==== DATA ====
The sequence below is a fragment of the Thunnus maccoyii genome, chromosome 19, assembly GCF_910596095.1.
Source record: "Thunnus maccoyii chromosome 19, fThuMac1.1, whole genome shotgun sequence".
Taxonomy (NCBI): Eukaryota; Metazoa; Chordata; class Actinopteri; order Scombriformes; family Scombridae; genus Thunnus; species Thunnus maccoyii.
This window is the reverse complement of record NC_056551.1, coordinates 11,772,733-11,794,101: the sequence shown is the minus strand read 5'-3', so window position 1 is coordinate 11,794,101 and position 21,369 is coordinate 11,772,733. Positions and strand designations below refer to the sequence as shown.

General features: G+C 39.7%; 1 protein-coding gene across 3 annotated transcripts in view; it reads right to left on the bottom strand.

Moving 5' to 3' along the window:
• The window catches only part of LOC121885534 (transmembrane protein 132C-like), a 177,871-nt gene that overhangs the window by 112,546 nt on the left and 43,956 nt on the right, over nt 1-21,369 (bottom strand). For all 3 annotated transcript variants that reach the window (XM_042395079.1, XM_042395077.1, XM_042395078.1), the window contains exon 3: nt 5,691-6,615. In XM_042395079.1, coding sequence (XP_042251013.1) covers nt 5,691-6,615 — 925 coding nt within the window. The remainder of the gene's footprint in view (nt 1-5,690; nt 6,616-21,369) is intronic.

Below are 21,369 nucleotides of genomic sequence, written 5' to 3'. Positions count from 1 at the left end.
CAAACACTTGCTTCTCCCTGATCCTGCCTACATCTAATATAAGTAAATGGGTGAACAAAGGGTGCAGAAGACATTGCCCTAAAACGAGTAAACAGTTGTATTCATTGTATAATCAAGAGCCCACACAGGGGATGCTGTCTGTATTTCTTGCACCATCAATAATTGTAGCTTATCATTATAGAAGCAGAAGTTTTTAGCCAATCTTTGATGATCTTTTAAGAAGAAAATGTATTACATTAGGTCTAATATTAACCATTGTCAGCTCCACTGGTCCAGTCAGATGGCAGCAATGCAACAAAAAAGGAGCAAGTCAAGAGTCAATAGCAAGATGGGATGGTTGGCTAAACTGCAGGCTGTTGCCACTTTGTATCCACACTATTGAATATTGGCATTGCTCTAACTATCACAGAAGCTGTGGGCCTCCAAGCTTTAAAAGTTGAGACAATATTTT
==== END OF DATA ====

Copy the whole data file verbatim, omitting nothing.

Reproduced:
The sequence below is a fragment of the Thunnus maccoyii genome, chromosome 19, assembly GCF_910596095.1.
Source record: "Thunnus maccoyii chromosome 19, fThuMac1.1, whole genome shotgun sequence".
Taxonomy (NCBI): Eukaryota; Metazoa; Chordata; class Actinopteri; order Scombriformes; family Scombridae; genus Thunnus; species Thunnus maccoyii.
This window is the reverse complement of record NC_056551.1, coordinates 11,772,733-11,794,101: the sequence shown is the minus strand read 5'-3', so window position 1 is coordinate 11,794,101 and position 21,369 is coordinate 11,772,733. Positions and strand designations below refer to the sequence as shown.

General features: G+C 39.7%; 1 protein-coding gene across 3 annotated transcripts in view; it reads right to left on the bottom strand.

Moving 5' to 3' along the window:
• The window catches only part of LOC121885534 (transmembrane protein 132C-like), a 177,871-nt gene that overhangs the window by 112,546 nt on the left and 43,956 nt on the right, over nt 1-21,369 (bottom strand). For all 3 annotated transcript variants that reach the window (XM_042395079.1, XM_042395077.1, XM_042395078.1), the window contains exon 3: nt 5,691-6,615. In XM_042395079.1, coding sequence (XP_042251013.1) covers nt 5,691-6,615 — 925 coding nt within the window. The remainder of the gene's footprint in view (nt 1-5,690; nt 6,616-21,369) is intronic.

Below are 21,369 nucleotides of genomic sequence, written 5' to 3'. Positions count from 1 at the left end.
CAAACACTTGCTTCTCCCTGATCCTGCCTACATCTAATATAAGTAAATGGGTGAACAAAGGGTGCAGAAGACATTGCCCTAAAACGAGTAAACAGTTGTATTCATTGTATAATCAAGAGCCCACACAGGGGATGCTGTCTGTATTTCTTGCACCATCAATAATTGTAGCTTATCATTATAGAAGCAGAAGTTTTTAGCCAATCTTTGATGATCTTTTAAGAAGAAAATGTATTACATTAGGTCTAATATTAACCATTGTCAGCTCCACTGGTCCAGTCAGATGGCAGCAATGCAACAAAAAAGGAGCAAGTCAAGAGTCAATAGCAAGATGGGATGGTTGGCTAAACTGCAGGCTGTTGCCACTTTGTATCCACACTATTGAATATTGGCATTGCTCTAACTATCACAGAAGCTGTGGGCCTCCAAGCTTTAAAAGTTGAGACAATATTTT